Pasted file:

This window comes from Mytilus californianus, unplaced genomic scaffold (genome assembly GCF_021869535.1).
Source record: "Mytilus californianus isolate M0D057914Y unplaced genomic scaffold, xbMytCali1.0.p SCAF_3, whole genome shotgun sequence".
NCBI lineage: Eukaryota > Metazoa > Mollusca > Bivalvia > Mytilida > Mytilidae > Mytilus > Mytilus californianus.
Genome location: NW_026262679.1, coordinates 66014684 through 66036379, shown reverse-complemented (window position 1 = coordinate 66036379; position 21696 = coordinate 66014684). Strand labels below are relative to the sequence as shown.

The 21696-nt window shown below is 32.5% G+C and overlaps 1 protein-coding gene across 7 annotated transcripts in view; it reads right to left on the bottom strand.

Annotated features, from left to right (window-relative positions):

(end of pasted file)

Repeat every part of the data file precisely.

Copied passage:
This window comes from Mytilus californianus, unplaced genomic scaffold (genome assembly GCF_021869535.1).
Source record: "Mytilus californianus isolate M0D057914Y unplaced genomic scaffold, xbMytCali1.0.p SCAF_3, whole genome shotgun sequence".
NCBI lineage: Eukaryota > Metazoa > Mollusca > Bivalvia > Mytilida > Mytilidae > Mytilus > Mytilus californianus.
Genome location: NW_026262679.1, coordinates 66014684 through 66036379, shown reverse-complemented (window position 1 = coordinate 66036379; position 21696 = coordinate 66014684). Strand labels below are relative to the sequence as shown.

The 21696-nt window shown below is 32.5% G+C and overlaps 1 protein-coding gene across 7 annotated transcripts in view; it reads right to left on the bottom strand.

Annotated features, from left to right (window-relative positions):